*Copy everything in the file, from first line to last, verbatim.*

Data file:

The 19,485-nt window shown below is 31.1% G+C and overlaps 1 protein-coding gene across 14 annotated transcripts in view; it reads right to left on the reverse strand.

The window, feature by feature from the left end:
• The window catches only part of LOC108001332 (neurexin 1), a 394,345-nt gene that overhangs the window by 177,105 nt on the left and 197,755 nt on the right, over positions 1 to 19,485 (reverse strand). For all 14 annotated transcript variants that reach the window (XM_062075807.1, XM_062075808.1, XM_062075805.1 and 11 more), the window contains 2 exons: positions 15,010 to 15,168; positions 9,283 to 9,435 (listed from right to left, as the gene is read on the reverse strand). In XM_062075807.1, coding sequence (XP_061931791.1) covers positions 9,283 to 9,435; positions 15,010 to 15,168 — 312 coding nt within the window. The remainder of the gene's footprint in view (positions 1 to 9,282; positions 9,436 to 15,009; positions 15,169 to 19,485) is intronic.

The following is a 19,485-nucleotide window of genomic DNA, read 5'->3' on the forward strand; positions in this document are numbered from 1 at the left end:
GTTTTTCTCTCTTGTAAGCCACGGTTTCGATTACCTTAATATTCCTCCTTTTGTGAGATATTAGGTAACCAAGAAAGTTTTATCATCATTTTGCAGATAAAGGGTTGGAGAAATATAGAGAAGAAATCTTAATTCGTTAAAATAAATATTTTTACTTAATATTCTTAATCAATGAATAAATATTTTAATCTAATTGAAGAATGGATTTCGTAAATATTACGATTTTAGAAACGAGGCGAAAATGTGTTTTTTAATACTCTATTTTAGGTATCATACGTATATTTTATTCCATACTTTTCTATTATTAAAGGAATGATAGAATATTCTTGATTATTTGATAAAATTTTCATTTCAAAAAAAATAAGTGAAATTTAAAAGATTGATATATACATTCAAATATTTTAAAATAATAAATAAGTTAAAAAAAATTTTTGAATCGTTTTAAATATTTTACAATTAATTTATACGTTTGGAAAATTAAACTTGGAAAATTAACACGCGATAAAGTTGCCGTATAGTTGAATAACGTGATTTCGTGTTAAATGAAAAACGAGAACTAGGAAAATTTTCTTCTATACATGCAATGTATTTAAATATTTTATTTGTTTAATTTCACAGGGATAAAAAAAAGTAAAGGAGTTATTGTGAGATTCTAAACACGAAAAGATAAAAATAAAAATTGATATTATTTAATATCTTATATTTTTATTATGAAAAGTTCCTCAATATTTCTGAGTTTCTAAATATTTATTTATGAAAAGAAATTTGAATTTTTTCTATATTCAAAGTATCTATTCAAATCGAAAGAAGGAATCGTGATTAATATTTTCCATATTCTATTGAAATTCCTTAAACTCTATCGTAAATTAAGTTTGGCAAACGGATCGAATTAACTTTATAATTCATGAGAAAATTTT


The 19,485-nt window shown below is 31.1% G+C and overlaps 1 protein-coding gene across 14 annotated transcripts in view; it reads right to left on the reverse strand.

The window, feature by feature from the left end:
• The window catches only part of LOC108001332 (neurexin 1), a 394,345-nt gene that overhangs the window by 177,105 nt on the left and 197,755 nt on the right, over positions 1 to 19,485 (reverse strand). For all 14 annotated transcript variants that reach the window (XM_062075807.1, XM_062075808.1, XM_062075805.1 and 11 more), the window contains 2 exons: positions 15,010 to 15,168; positions 9,283 to 9,435 (listed from right to left, as the gene is read on the reverse strand). In XM_062075807.1, coding sequence (XP_061931791.1) covers positions 9,283 to 9,435; positions 15,010 to 15,168 — 312 coding nt within the window. The remainder of the gene's footprint in view (positions 1 to 9,282; positions 9,436 to 15,009; positions 15,169 to 19,485) is intronic.

The following is a 19,485-nucleotide window of genomic DNA, read 5'->3' on the forward strand; positions in this document are numbered from 1 at the left end:
GTTTTTCTCTCTTGTAAGCCACGGTTTCGATTACCTTAATATTCCTCCTTTTGTGAGATATTAGGTAACCAAGAAAGTTTTATCATCATTTTGCAGATAAAGGGTTGGAGAAATATAGAGAAGAAATCTTAATTCGTTAAAATAAATATTTTTACTTAATATTCTTAATCAATGAATAAATATTTTAATCTAATTGAAGAATGGATTTCGTAAATATTACGATTTTAGAAACGAGGCGAAAATGTGTTTTTTAATACTCTATTTTAGGTATCATACGTATATTTTATTCCATACTTTTCTATTATTAAAGGAATGATAGAATATTCTTGATTATTTGATAAAATTTTCATTTCAAAAAAAATAAGTGAAATTTAAAAGATTGATATATACATTCAAATATTTTAAAATAATAAATAAGTTAAAAAAAATTTTTGAATCGTTTTAAATATTTTACAATTAATTTATACGTTTGGAAAATTAAACTTGGAAAATTAACACGCGATAAAGTTGCCGTATAGTTGAATAACGTGATTTCGTGTTAAATGAAAAACGAGAACTAGGAAAATTTTCTTCTATACATGCAATGTATTTAAATATTTTATTTGTTTAATTTCACAGGGATAAAAAAAAGTAAAGGAGTTATTGTGAGATTCTAAACACGAAAAGATAAAAATAAAAATTGATATTATTTAATATCTTATATTTTTATTATGAAAAGTTCCTCAATATTTCTGAGTTTCTAAATATTTATTTATGAAAAGAAATTTGAATTTTTTCTATATTCAAAGTATCTATTCAAATCGAAAGAAGGAATCGTGATTAATATTTTCCATATTCTATTGAAATTCCTTAAACTCTATCGTAAATTAAGTTTGGCAAACGGATCGAATTAACTTTATAATTCATGAGAAAATTTT